Lipník nad Bečvou
|Lipník nad Bečvou|
|State :||Czech Republic|
|Historical part of the country :||Moravia|
|Region :||Olomoucký kraj|
|Area :||3057 hectares|
|Geographic location :|
|Residents :||8,024 (Jan 1, 2019)|
|Postal code :||750 02-751 31|
|License plate :||M.|
|Mayor :||Miloslav Přikryl (as of 2017)|
|Address:||náměstí TG Masaryka 89
751 31 Lipník nad Bečvou
Lipník nad Bečvou (German: Leipnik , formerly Leibnik or Leubnick ) is a town in the Olomouc region in the Czech Republic . It is located on the Bečva , 12 kilometers west of the town of Hranice in Moravia .
Leipnik was first mentioned in 1238 and probably destroyed by the Tatars before 1240. Between 1256 and 1266 it was rebuilt and settled with German colonists. It was granted city rights before 1280. In 1294 it was mentioned in the will of the Moravian under chamberlain Ulrich II von Neuhaus , who transferred the customs duties from Leipnik to the Bohemian King Wenceslaus II . Around 1320 it belonged to the Helfenstein lordship , which at that time belonged to the Wok / Vok von Krawarn , with whose descendants it remained for around 100 years.
After the death of Latzek / Lacek von Krawarn in 1416, who held the office of the Moravian governor, Leipnik came with the rule of Helfenstein to Peter von Krawarn and Straßnitz . He was a follower of Jan Hus , which is why he was forced to sell his lands during the Hussite Wars in 1420. After his death in 1434, his son Georg / Jiří von Krawarn and Straßnitz († 1466) got the Helfenstein rule back. In 1447 he sold it to the Sovinec wok ( Vok ze Sovince ). At that time it consisted of Helfenstein Castle, the city of Leipnik, 27 villages and four village parts. In 1464 Wok von Sovinec sold everything to Albrecht, Zdeňek and Jan Kostka von Postupitz ( z Postupic ) as well as Georg / Jiřík von Landstein and Morawan, who died in 1468. During the Bohemian-Hungarian wars, Albrecht von Postupitz, who now owned the estate alone, sold the property to Wilhelm II von Pernstein in 1474 . Under him, the city fortifications were expanded and the suburbs and a water pipe that worked up to modern times were laid out. The Jewish community founded around 1488 built a synagogue around 1530. At the same time Leipnik was a center of the Moravian Brethren , who built a school and two prayer houses.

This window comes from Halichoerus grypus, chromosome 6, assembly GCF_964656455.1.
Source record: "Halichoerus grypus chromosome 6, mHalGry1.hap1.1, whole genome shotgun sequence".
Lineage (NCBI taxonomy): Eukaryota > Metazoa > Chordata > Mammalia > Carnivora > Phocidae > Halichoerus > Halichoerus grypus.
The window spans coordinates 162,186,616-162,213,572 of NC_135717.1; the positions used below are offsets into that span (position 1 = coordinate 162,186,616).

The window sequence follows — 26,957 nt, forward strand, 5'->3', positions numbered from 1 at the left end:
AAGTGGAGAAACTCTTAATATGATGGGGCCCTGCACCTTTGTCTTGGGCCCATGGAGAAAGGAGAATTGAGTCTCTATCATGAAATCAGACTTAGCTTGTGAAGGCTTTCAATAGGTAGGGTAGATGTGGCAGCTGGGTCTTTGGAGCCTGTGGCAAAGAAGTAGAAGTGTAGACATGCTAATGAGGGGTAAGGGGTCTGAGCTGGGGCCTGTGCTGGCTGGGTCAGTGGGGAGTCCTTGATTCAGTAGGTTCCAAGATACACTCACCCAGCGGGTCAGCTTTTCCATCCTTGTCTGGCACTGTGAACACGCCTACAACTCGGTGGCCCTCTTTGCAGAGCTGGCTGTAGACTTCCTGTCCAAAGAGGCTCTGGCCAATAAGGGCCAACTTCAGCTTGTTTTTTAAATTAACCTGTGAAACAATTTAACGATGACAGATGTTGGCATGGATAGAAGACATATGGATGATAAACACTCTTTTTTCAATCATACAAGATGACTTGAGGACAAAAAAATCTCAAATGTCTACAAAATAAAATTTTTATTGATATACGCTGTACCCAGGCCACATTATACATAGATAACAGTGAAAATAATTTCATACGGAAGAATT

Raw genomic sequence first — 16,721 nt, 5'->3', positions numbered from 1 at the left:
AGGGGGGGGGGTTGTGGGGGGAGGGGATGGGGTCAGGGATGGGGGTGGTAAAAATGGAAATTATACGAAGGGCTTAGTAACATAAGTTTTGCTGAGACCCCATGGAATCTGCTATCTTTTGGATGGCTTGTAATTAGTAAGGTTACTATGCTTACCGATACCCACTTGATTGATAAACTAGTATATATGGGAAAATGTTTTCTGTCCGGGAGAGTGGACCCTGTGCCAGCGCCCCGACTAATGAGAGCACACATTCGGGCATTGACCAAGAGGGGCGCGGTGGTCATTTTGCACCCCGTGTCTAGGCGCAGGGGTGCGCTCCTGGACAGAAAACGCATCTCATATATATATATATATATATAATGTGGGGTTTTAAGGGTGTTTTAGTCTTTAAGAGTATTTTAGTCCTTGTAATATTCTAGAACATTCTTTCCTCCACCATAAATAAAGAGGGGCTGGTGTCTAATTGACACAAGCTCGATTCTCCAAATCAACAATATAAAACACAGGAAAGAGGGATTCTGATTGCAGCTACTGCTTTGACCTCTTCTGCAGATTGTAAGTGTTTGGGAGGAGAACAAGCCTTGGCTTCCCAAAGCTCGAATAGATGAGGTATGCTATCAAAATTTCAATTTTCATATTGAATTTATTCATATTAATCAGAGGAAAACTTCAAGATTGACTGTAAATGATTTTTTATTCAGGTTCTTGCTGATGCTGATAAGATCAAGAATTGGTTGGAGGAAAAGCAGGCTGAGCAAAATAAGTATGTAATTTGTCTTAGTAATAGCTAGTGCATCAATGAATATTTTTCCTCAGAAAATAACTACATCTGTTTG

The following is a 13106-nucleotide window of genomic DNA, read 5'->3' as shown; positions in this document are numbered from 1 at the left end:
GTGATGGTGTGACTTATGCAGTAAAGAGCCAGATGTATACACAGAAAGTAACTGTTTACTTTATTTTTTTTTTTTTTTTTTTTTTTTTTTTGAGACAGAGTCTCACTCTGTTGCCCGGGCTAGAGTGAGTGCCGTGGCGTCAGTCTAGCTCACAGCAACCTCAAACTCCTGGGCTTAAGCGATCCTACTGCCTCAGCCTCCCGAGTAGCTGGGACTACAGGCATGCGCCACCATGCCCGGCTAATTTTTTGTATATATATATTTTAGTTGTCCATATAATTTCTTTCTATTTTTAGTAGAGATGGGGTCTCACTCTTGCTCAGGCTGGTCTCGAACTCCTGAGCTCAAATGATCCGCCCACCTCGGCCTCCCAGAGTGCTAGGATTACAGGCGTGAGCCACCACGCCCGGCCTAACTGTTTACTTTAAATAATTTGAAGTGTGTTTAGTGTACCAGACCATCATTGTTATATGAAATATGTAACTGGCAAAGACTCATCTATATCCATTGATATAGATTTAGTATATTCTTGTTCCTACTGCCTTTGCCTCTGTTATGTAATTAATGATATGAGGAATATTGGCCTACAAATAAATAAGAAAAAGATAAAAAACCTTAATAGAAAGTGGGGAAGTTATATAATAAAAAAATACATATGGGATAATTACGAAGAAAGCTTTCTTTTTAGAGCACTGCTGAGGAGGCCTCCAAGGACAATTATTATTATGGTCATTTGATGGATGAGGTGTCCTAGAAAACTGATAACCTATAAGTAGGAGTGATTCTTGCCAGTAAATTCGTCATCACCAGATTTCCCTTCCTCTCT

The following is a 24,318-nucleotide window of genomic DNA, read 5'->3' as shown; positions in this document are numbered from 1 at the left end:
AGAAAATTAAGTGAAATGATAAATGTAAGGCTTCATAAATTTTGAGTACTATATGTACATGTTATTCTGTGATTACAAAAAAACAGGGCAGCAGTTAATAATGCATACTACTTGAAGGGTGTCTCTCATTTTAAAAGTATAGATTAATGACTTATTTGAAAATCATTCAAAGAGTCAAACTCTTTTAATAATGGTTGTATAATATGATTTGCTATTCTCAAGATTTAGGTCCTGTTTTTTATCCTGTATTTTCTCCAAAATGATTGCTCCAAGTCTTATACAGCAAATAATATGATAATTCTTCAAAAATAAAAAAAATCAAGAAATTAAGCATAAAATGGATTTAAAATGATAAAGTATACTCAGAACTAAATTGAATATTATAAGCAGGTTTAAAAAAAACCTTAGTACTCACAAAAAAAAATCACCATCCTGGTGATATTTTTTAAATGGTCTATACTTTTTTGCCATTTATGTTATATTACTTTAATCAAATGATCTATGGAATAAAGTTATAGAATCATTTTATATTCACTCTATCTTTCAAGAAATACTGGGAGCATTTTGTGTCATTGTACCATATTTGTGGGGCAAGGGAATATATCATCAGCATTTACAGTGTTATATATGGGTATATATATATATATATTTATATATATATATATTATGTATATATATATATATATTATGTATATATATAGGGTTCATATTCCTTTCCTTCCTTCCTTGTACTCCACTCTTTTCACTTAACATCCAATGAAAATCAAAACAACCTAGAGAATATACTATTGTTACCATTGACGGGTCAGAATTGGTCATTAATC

In 1554 Půta von Ludanitz ( z Ludanic ) acquired the castle and the Helfenstein estate, to which Leipnik also belonged. After his death in 1560 he was followed by his son Wenzel / Václav. He held the office of governor of Moravia, but died in 1571. His five-year-old daughter Katharina / Kateřina, who was placed under the guardianship of the Moravian governor Zacharias von Neuhaus , became the heir . She was married to Peter Wok von Rosenberg in 1580 . He sold the indebted Helfenstein rule with Helfenstein Castle in 1592 to Heinrich / Hynek von Würben on Freudenthal , who died in 1592. He and his son Georg von Würben auf Freudenthal ( Jiří Bruntálský z Vrbna ; † ~ 1623) promoted the spread of Lutheranism . Georg moved the seat of the Helfenstein rulership to the newly built Renaissance palace in Leipnik. For his German servants, he had a Lutheran church built next to the castle in 1610 and a school in 1613. Since he was a member of the Moravian Directory and 1619–1621 Oberstlandrichter von Moravia, his property was confiscated by the Emperor after the Battle of the White Mountain and the rule of Helfenstein with Leipnik was handed over to the Olomouc bishop Franz Xaver von Dietrichstein . He introduced the Counter Reformation and in 1634 transferred the former Brethren College to the Piarist Order . After his death in 1636 the rule of Helfenstein remained with his descendants and until 1945 with the Count Althann .